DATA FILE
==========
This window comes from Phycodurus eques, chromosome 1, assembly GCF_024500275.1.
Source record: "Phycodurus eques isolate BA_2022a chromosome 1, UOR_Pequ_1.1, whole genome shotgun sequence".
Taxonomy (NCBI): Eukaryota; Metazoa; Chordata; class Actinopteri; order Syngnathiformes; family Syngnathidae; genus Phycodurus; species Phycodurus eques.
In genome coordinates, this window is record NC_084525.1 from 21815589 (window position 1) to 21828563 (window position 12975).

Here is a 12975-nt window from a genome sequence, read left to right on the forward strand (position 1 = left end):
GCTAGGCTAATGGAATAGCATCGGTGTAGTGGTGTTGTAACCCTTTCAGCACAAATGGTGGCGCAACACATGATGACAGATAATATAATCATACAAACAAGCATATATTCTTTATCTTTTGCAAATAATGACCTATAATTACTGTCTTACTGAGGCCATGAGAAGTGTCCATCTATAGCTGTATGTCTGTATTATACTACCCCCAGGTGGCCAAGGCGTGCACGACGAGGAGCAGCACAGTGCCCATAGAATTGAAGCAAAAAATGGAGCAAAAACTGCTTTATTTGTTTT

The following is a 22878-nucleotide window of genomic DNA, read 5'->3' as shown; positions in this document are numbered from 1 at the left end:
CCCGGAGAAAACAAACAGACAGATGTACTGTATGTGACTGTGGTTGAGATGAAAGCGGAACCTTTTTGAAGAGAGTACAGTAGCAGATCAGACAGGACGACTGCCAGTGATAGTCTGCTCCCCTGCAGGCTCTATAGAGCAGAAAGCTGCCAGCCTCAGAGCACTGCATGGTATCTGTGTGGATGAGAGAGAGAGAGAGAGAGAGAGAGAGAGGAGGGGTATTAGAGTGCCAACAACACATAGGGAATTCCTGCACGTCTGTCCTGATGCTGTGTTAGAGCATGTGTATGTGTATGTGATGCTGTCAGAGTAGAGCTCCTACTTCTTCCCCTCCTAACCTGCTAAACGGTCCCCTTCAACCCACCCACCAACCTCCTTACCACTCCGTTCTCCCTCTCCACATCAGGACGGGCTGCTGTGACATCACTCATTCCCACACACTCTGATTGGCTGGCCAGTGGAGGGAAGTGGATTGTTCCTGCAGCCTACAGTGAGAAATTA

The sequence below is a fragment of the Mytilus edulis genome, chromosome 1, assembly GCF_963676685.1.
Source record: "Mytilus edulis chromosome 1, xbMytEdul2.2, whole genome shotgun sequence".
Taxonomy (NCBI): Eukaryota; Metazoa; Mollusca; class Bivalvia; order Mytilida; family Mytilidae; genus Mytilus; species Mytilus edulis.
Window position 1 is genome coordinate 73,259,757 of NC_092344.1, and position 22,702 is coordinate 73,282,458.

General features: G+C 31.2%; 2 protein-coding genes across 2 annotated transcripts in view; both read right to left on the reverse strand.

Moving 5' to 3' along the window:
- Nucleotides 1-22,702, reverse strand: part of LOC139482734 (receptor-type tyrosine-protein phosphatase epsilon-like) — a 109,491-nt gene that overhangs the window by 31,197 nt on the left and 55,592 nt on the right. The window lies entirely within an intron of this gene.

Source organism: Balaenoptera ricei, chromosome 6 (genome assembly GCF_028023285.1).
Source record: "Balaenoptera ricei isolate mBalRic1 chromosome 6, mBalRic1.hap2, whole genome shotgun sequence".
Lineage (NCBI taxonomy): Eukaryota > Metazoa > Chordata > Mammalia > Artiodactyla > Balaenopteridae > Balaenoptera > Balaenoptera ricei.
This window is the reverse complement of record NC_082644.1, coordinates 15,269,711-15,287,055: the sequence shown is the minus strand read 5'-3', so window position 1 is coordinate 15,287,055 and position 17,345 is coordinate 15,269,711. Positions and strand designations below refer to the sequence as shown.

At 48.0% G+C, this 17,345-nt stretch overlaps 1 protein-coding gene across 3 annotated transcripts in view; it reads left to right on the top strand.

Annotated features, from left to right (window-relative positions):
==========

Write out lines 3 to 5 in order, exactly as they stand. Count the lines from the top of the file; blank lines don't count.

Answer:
Taxonomy (NCBI): Eukaryota; Metazoa; Chordata; class Actinopteri; order Syngnathiformes; family Syngnathidae; genus Phycodurus; species Phycodurus eques.
In genome coordinates, this window is record NC_084525.1 from 21815589 (window position 1) to 21828563 (window position 12975).

Here is a 12975-nt window from a genome sequence, read left to right on the forward strand (position 1 = left end):